The coast of the Vendée extends over 160 km of mostly sandy beaches. Coupled with an exceptionally mild climate, these have long attracted large numbers of overseas and domestic tourists. Some popular resorts include Les Sables-d'Olonne, La Tranche-sur-Mer and Saint-Jean-de-Monts. Some beaches are "blue flagged" for cleanliness.
Inland, the chief attractions include the Marais Poitevin (an area of marshlands famed for wildlife), the forested area around the village of Mervent, the rolling countryside of the Bocage and the historical theme park at the Puy du Fou.
Agriculture remains a significant source of employment in the Vendée. The department has the second highest level of revenue from agriculture in France. The major arable crops grown are maize, colza (oil seed rape), wheat and sunflowers. Meat and dairy production also feature, as does the offshore farming of shellfish (oysters and mussels). Poultry from Challans is highly regarded nationwide as is lamb produced from the salt marshes in the North of the Vendée.
Demonstrating its support for the agricultural sector, the Conseil Général of the Vendée has a stated policy to promote the construction of irrigation reservoirs to reduce dependence on ground water during key summer growing seasons.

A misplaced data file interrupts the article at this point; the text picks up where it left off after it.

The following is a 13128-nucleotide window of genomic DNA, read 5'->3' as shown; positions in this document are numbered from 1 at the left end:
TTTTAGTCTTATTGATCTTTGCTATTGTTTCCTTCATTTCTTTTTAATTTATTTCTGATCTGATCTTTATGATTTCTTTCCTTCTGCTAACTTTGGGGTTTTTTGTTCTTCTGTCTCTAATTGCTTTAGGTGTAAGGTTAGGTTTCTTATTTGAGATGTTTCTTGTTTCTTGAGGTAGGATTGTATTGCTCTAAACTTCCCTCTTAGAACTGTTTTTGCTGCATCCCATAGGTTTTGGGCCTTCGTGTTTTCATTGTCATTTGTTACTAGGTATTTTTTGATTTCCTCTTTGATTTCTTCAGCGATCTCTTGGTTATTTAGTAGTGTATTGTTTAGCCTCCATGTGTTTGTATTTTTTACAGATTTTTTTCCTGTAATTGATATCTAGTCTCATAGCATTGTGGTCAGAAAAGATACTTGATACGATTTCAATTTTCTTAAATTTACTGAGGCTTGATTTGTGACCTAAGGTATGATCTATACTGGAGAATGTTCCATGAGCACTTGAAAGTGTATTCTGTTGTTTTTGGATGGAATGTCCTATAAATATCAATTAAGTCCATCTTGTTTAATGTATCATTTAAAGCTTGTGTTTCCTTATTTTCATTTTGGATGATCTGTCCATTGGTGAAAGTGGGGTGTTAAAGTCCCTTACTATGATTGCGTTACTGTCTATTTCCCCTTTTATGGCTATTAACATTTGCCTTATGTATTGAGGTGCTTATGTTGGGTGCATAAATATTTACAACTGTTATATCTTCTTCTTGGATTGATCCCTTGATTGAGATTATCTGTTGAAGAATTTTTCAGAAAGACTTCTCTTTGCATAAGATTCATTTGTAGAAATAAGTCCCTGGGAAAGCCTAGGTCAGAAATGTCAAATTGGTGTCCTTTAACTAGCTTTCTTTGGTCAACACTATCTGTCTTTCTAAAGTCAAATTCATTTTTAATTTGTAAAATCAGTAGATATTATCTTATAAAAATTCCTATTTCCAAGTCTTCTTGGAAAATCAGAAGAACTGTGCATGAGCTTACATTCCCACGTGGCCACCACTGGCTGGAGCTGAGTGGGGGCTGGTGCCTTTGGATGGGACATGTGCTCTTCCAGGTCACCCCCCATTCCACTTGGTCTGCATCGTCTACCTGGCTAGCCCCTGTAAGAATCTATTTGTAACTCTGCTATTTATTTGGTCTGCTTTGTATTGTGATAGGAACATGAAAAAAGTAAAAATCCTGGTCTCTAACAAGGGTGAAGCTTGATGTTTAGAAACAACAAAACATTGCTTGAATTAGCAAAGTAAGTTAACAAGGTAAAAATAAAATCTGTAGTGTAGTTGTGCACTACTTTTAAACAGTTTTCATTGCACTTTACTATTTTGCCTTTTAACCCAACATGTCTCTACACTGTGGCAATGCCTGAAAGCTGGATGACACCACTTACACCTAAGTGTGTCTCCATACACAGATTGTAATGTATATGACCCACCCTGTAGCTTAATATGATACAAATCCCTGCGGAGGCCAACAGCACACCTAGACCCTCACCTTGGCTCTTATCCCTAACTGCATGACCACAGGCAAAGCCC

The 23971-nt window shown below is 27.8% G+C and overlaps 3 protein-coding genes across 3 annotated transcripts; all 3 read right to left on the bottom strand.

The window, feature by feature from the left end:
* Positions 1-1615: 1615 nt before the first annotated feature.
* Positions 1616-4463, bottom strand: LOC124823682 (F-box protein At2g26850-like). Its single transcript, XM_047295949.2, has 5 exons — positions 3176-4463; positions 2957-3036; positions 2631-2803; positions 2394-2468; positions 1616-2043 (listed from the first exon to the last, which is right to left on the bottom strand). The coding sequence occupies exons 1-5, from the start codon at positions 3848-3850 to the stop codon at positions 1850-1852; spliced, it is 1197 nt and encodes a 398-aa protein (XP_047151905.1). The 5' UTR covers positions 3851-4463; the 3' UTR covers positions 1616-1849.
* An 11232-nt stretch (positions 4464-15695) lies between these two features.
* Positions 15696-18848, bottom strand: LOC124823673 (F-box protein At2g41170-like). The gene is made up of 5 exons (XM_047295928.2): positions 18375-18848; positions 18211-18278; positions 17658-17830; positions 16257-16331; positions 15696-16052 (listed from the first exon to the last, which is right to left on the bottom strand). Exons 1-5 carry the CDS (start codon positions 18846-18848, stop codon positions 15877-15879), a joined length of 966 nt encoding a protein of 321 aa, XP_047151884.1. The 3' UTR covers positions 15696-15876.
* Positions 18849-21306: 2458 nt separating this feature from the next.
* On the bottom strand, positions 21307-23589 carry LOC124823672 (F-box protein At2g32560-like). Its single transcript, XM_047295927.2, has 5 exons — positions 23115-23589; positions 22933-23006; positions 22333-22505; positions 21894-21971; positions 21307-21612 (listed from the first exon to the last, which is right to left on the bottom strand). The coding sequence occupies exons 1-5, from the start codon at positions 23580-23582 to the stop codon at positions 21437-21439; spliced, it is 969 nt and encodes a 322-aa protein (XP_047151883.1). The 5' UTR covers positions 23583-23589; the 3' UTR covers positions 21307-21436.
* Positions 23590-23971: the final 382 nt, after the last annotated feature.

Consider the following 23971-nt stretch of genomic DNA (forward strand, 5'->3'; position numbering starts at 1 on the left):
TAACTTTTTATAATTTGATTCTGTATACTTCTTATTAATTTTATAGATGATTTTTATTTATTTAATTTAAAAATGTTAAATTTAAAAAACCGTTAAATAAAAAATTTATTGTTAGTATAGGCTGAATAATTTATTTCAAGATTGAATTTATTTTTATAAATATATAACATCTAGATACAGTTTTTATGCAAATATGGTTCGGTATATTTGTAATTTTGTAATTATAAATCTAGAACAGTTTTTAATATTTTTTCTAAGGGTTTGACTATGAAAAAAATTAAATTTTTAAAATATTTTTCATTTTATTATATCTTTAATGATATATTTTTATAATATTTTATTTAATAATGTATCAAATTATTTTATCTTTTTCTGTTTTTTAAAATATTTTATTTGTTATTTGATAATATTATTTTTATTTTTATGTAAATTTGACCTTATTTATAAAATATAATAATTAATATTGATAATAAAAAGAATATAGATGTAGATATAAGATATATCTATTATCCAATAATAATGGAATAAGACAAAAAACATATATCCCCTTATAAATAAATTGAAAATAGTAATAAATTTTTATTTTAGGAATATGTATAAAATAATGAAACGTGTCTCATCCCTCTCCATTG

The Vendée is home to a large number of food processing firms, including some nationally important firms. Fleury Michon (in French), a manufacturer of ready-meals and charcuterie employs the vast majority of its workforce (some 3000 people) at plants in the Vendée. Other important employers include bakeries and biscuit producers.
The department also has some speciality products, including a distinctive brioche (now recognised by the "Label Rouge" designation) and a raw cured ham ("Jambon de Vendée) similar in flavour to bacon.
Wine is also produced in the area around the communes of Vix, Brem, Pissotte and Mareuil-sur-Lay, and is marketed under the "Fiefs Vendéens" label. Production quality has improved markedly over recent years, and, having already achieved the appellation V.D.Q.S (Vin Délimité de Qualité Supérieure), the wines are on their way towards A.O.C status (Appellation d’Origine Contrôlée). Wines of Mareuil
Much of the manufacturing industry in the Vendée reflects its status as a major tourist destination. Mobile homes are manufactured at plants in Luçon and the building of motor and sail yachts takes place at locations all over the department. The service sector too is strongly inclined towards tourism with campsites, restaurants and other tourism businesses being important sources of revenue and employment.
Vendée's inhabitants are referred to as Vendeans (French Vendéens [vɑ̃ˈdeɛ̃]).
With more than 100 miles of sandy beaches edged with dunes and pine woods, and a very mild climate, Vendée is today a popular tourist destination. There is an extensive nude beach just south of La Faute sur Mer on the Pointe d'Arçay. The department also boasts many churches and abbeys, museums, and - for nature lovers - there are thousands of marked footpaths, a signposted bicycle route running along the coastal mudflats, and marshes that attract unusual birds. Fishing is popular in the ocean or in the Vendée's rivers and lakes.